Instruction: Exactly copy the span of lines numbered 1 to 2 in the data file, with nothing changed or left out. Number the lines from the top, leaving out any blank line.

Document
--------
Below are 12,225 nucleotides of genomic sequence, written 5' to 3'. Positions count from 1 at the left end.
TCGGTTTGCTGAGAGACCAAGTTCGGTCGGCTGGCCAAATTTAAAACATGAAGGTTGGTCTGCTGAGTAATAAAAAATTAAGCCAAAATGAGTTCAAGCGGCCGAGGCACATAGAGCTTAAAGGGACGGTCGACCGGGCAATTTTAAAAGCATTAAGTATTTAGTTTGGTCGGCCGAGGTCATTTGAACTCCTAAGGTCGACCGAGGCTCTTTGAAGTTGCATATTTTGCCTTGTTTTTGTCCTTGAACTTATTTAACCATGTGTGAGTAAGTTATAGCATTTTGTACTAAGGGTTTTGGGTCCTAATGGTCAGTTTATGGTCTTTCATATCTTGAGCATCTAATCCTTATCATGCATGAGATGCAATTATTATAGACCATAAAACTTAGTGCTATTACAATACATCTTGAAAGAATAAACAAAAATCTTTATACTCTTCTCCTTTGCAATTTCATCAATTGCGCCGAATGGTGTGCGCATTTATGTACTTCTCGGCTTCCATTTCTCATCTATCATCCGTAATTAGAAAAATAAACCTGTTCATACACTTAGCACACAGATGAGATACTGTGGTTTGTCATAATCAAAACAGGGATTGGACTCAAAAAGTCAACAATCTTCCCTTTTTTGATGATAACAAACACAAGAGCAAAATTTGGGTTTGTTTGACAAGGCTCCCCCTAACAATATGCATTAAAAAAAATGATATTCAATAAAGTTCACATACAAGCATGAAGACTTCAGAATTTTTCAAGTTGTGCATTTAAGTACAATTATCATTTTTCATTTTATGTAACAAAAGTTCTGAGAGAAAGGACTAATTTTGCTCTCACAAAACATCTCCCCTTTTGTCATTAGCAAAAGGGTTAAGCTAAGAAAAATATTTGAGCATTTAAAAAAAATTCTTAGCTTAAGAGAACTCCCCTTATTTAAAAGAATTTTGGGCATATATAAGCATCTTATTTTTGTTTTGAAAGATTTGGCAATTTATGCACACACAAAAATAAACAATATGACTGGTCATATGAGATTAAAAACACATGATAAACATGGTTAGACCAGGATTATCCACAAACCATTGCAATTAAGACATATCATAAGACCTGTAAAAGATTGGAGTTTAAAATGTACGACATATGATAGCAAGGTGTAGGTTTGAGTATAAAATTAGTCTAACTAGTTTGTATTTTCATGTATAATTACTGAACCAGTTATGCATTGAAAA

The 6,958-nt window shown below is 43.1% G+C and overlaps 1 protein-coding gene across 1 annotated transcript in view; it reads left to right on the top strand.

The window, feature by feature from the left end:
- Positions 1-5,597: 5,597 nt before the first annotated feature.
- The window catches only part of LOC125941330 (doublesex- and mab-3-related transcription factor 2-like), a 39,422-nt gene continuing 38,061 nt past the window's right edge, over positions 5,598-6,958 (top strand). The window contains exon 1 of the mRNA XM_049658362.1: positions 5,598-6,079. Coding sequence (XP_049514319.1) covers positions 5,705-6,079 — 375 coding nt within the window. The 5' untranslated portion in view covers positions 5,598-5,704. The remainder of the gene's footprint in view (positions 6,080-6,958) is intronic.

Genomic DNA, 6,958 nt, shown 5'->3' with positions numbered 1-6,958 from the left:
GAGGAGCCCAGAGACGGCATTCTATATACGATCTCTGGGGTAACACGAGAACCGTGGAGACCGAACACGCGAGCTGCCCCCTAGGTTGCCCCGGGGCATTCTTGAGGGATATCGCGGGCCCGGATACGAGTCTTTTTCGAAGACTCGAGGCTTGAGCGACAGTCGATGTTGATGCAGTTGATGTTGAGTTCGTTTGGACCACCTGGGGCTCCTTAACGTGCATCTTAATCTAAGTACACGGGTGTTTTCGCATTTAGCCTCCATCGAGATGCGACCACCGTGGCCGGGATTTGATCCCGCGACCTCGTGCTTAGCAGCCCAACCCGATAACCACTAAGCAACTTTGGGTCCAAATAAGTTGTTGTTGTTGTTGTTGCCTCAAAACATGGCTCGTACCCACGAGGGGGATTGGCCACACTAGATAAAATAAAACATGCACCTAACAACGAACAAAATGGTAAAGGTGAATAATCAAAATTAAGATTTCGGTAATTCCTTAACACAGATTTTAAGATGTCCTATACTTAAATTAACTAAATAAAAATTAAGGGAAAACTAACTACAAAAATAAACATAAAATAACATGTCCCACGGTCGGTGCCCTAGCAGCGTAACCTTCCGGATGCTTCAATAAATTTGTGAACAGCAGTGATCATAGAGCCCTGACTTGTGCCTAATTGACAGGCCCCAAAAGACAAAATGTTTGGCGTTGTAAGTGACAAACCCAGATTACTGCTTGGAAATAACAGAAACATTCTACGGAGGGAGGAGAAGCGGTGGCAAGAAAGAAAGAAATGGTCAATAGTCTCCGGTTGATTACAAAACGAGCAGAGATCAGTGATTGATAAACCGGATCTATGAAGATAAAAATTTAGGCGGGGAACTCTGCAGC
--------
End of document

Below are 12,225 nucleotides of genomic sequence, written 5' to 3'. Positions count from 1 at the left end.
TCGGTTTGCTGAGAGACCAAGTTCGGTCGGCTGGCCAAATTTAAAACATGAAGGTTGGTCTGCTGAGTAATAAAAAATTAAGCCAAAATGAGTTCAAGCGGCCGAGGCACATAGAGCTTAAAGGGACGGTCGACCGGGCAATTTTAAAAGCATTAAGTATTTAGTTTGGTCGGCCGAGGTCATTTGAACTCCTAAGGTCGACCGAGGCTCTTTGAAGTTGCATATTTTGCCTTGTTTTTGTCCTTGAACTTATTTAACCATGTGTGAGTAAGTTATAGCATTTTGTACTAAGGGTTTTGGGTCCTAATGGTCAGTTTATGGTCTTTCATATCTTGAGCATCTAATCCTTATCATGCATGAGATGCAATTATTATAGACCATAAAACTTAGTGCTATTACAATACATCTTGAAAGAATAAACAAAAATCTTTATACTCTTCTCCTTTGCAATTTCATCAATTGCGCCGAATGGTGTGCGCATTTATGTACTTCTCGGCTTCCATTTCTCATCTATCATCCGTAATTAGAAAAATAAACCTGTTCATACACTTAGCACACAGATGAGATACTGTGGTTTGTCATAATCAAAACAGGGATTGGACTCAAAAAGTCAACAATCTTCCCTTTTTTGATGATAACAAACACAAGAGCAAAATTTGGGTTTGTTTGACAAGGCTCCCCCTAACAATATGCATTAAAAAAAATGATATTCAATAAAGTTCACATACAAGCATGAAGACTTCAGAATTTTTCAAGTTGTGCATTTAAGTACAATTATCATTTTTCATTTTATGTAACAAAAGTTCTGAGAGAAAGGACTAATTTTGCTCTCACAAAACATCTCCCCTTTTGTCATTAGCAAAAGGGTTAAGCTAAGAAAAATATTTGAGCATTTAAAAAAAATTCTTAGCTTAAGAGAACTCCCCTTATTTAAAAGAATTTTGGGCATATATAAGCATCTTATTTTTGTTTTGAAAGATTTGGCAATTTATGCACACACAAAAATAAACAATATGACTGGTCATATGAGATTAAAAACACATGATAAACATGGTTAGACCAGGATTATCCACAAACCATTGCAATTAAGACATATCATAAGACCTGTAAAAGATTGGAGTTTAAAATGTACGACATATGATAGCAAGGTGTAGGTTTGAGTATAAAATTAGTCTAACTAGTTTGTATTTTCATGTATAATTACTGAACCAGTTATGCATTGAAAA